Junket operators are a thing of the past in China and Macau. As MGM China would confirm, cutting the middleman out of business is not a bad thing. With junket operators out of the way, transitioning former junket customers now represents a unique opportunity for the growth of operators.
MGM China Keen to Pursue Strong Recovery in Months to Come
On Thursday, MGM China, the leading developer, owner, and operator of gaming and hospitality resorts in the Greater China region released its annual 2021 financial results. Regardless of the ongoing pandemic and its economic impact, the company noted that it saw a “gradual recovery” last year.
“We understand what our customers want and MGM China is well-positioned for the market’s eventual rebound.”Kenneth Feng, president and strategic CFO at MGM China
In a statement, MGM China’s president and strategic CFO, Kenneth Feng, said that the company remains “cautiously optimistic towards a market recovery.” He explained that MGM China expects to see “not just repeat customers, but new faces especially in the premium mass segment.” Additionally, Feng outlined that the company is well-positioned for the market’s possible rebound.
Converting Former Junkets to Help the Company’s Recovery
In a report released by Inside Asian Gaming, the company’s president and chief operating officer, Hubert Wang explained how MGM China plans to boost its recovery. He outlined that capturing and converting junkets to in-house mass as soon as possible is “where the future lies.”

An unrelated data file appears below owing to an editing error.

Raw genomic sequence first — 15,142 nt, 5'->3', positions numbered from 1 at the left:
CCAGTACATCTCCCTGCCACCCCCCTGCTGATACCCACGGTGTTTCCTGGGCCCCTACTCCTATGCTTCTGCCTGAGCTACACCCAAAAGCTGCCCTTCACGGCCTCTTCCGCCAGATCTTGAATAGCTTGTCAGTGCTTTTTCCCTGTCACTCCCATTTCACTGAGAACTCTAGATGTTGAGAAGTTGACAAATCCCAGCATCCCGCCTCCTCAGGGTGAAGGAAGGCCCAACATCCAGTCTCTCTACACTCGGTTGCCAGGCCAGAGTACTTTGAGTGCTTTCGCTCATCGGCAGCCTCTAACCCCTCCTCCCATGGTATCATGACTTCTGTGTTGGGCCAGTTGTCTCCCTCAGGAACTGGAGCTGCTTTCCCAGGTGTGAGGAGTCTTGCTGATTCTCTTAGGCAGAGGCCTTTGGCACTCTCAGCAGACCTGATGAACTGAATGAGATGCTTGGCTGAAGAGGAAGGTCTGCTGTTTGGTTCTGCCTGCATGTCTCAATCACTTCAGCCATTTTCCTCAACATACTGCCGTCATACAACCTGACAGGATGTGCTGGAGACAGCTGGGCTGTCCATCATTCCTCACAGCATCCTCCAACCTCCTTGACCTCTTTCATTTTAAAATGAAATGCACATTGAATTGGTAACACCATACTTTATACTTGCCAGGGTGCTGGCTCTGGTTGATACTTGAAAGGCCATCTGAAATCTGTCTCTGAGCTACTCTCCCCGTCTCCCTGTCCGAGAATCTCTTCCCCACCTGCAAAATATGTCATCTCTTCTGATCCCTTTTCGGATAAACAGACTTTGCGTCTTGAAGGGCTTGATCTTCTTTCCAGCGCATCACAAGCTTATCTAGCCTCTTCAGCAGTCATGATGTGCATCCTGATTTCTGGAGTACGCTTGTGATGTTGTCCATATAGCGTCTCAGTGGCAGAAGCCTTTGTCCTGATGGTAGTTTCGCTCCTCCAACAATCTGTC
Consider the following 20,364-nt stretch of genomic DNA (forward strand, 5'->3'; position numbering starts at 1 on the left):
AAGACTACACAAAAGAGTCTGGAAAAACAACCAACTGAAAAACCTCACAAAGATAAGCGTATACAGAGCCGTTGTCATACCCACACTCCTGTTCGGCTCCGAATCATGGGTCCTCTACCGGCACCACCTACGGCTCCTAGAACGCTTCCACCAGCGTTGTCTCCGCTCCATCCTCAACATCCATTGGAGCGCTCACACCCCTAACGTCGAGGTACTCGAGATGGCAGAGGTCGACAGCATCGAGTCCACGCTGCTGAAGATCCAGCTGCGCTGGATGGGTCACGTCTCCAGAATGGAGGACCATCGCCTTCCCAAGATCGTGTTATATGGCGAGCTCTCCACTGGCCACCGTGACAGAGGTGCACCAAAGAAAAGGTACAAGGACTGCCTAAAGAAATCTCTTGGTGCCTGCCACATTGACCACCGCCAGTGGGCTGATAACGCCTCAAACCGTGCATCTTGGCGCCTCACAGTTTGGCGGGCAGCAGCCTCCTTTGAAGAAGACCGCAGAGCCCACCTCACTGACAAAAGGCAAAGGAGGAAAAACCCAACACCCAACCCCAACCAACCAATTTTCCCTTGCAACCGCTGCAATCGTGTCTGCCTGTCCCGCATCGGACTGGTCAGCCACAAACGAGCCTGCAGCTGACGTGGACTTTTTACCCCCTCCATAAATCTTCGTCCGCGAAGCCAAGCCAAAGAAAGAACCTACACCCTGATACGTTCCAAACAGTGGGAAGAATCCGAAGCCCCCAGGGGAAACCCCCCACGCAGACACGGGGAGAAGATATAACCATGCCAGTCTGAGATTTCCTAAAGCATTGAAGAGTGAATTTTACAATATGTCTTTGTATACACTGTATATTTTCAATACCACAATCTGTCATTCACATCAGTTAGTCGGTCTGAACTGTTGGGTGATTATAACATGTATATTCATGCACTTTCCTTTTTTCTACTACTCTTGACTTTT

“It’s still quite dynamic in the marketplace, this conversion of former junket players to in-house players and to premium mass players as well.”Hubert Wang, president and chief operating officer at MGM China
Wang added that the company is also planning to relocate resources. According to him, table games will undergo changes “to support the mass flow initially, so we are going to reallocate more tables from VIP to mass in the coming quarters.”
Operators No Longer Rely on Junkets
Junket operators in Macau used to make a living by persuading high-value customers into visiting different gaming operators. The activity brought significant earnings for operators, which is why many of the gaming companies in the region used the method.
It all went well for both junkets and gaming operators until November last year. Alvin Chau, the CEO of the biggest Macau junket operator, Suncity Group Holdings, was arrested over alleged links to cross-border gambling. This event likely started the fallout of all junkets in the region.
As a result of the crackdown on gambling in Macau and China, operators such as Wynn Macau and Melco Resorts severed ties with junkets last December. Since then, Las Vegas Sands has also taken the step to forego junkets in Macau earlier this month.